No! But I'm allergic to limitations that is applied to PC for some retarted reason!


Honestly, I think there's plenty you can do while keeping console compatibility such as being able to drag walls, ceilings, and floors around to manipulate their height, maybe even draw in and divide rooms so it's like the Classic Doom's splitting sectors. Obviously, there would be a limit for the sake of consoles but at least it would increase the room for creativity by quite a bit. Also, hell and outdoor prefabs would do a lot to increase variety.

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Id.av is right. I'm glad that they succeeded in the singleplayer aspect of the game but the other stuff kinda feels lackluster. Snapmap has way too many limitations to be a proper map maker and multiplayer is just horrible akin to...i hate to say it... Modern war shooters.

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HellVain said:

Id.av is right. I'm glad that they succeeded in the singleplayer aspect of the game but the other stuff kinda feels lackluster. Snapmap has way too many limitations to be a proper map maker and multiplayer is just horrible akin to...i hate to say it... Modern war shooters.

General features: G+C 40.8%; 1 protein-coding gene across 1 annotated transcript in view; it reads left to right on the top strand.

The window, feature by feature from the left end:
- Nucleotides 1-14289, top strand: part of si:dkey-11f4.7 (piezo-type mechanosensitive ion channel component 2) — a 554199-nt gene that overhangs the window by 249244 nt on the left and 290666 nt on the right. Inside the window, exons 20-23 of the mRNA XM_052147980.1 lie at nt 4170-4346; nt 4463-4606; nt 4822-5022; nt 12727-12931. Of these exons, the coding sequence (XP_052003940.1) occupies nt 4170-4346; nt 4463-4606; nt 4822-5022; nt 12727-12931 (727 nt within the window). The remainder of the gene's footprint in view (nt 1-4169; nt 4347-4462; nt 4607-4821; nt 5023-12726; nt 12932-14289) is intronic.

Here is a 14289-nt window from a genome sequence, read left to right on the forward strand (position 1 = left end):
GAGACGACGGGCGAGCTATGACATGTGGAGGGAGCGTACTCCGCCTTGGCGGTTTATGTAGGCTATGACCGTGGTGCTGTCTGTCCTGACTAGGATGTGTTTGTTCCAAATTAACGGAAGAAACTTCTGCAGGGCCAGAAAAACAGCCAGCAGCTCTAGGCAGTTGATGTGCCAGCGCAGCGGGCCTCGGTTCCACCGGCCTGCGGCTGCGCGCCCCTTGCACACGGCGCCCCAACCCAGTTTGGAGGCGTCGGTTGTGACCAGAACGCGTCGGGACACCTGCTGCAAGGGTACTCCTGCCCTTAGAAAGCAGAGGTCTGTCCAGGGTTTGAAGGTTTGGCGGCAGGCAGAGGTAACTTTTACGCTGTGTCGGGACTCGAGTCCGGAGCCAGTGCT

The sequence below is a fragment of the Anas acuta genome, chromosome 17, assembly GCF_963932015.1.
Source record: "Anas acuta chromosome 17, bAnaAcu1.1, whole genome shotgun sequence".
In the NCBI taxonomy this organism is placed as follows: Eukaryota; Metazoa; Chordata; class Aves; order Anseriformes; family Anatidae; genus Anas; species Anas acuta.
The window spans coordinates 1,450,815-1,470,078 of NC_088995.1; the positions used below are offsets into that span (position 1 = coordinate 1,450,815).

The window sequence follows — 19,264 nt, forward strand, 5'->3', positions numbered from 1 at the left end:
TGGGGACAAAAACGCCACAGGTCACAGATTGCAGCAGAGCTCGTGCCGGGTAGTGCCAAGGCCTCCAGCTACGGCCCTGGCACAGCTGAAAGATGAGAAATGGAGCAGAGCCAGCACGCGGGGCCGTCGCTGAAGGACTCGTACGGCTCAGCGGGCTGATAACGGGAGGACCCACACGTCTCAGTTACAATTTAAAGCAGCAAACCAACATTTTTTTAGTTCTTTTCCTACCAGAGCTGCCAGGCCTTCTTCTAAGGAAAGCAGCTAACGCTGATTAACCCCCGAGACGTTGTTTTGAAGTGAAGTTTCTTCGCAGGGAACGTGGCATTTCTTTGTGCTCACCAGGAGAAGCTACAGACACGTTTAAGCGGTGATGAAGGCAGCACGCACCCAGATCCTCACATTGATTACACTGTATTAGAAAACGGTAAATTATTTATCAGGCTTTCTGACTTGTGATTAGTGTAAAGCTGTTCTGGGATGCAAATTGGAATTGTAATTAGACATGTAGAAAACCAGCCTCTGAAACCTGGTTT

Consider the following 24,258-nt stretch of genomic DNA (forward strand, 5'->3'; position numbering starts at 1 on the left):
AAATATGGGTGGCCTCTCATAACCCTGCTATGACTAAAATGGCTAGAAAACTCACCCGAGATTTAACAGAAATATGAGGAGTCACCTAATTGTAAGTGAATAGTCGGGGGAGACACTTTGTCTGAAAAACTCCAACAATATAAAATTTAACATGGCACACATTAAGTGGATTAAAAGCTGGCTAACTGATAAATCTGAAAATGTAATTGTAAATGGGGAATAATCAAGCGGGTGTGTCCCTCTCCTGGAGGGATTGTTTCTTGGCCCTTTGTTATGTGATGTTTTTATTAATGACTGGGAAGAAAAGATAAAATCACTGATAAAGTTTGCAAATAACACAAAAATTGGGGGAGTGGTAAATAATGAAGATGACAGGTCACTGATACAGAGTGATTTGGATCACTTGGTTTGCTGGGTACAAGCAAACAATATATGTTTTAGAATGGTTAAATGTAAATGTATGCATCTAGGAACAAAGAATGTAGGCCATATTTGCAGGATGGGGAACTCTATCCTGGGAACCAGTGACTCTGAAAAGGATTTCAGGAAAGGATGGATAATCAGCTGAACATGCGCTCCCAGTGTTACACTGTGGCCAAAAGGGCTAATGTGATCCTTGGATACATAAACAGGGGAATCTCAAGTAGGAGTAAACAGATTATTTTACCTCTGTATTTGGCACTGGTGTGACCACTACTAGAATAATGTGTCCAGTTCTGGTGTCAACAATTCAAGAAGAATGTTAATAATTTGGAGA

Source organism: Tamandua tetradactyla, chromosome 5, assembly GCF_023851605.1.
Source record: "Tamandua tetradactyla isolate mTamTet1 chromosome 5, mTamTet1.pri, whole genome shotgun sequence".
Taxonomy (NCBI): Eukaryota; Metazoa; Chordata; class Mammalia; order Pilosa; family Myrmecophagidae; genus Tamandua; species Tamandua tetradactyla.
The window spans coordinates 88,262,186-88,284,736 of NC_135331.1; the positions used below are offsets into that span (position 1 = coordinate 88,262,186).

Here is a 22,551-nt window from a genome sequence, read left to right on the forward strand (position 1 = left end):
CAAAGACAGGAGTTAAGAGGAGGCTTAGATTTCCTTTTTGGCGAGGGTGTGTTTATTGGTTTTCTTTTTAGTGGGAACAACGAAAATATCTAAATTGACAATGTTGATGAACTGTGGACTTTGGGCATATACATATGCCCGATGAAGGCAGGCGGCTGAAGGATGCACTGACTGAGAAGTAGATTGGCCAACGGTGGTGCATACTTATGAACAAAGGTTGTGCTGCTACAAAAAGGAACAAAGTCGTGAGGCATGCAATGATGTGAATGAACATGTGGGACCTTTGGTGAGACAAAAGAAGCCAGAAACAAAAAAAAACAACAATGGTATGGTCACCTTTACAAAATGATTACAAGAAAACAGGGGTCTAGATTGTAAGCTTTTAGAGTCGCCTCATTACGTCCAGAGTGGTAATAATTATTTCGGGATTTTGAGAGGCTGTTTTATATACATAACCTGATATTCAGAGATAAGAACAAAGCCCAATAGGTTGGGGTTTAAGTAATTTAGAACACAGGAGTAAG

Imagine what Id could have done if they had allocated all their resources to the single-player component, like MachineGames did with The New Order.

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So far, every snapmap i have seen gives me the impression to walk through a company building that already is left. And all the good stuff was already taken away, stolen or sold etc. A bit steam and lightning is just not enough to fill some empty containers and boxes with life. The maps all looking soulless. Either they add a lot more options or i cant imagine that we see that much maps from snapmap in the future.

I am playing Doom on a console because i could not afford a proper pc for it. But if these limitations are only because of the consoles then i prefer to not have a map maker at all instead of snapmap. At least in its actual state i think its dull.

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Arctangent said:

I'm almost 100% certain that Skyrim's editor is similar in design to Oblivion and Morrowind's, which means it's basically an full game editor that can create new maps, sculpt overworld areas, alter monster, NPC, and item data, and just flat-out script new stuff.

The reason for the prefabs is that that's how Bethesda creates dungeons - they make a bunch of generic prefab dungeon pieces and put them together with some unique ones for each dungeon, then fill them with clutter and stuff. To my knowledge, there's not a single dungeon in a TES game that's made of entirely unique parts - but the parts are generic enough to make that not matter.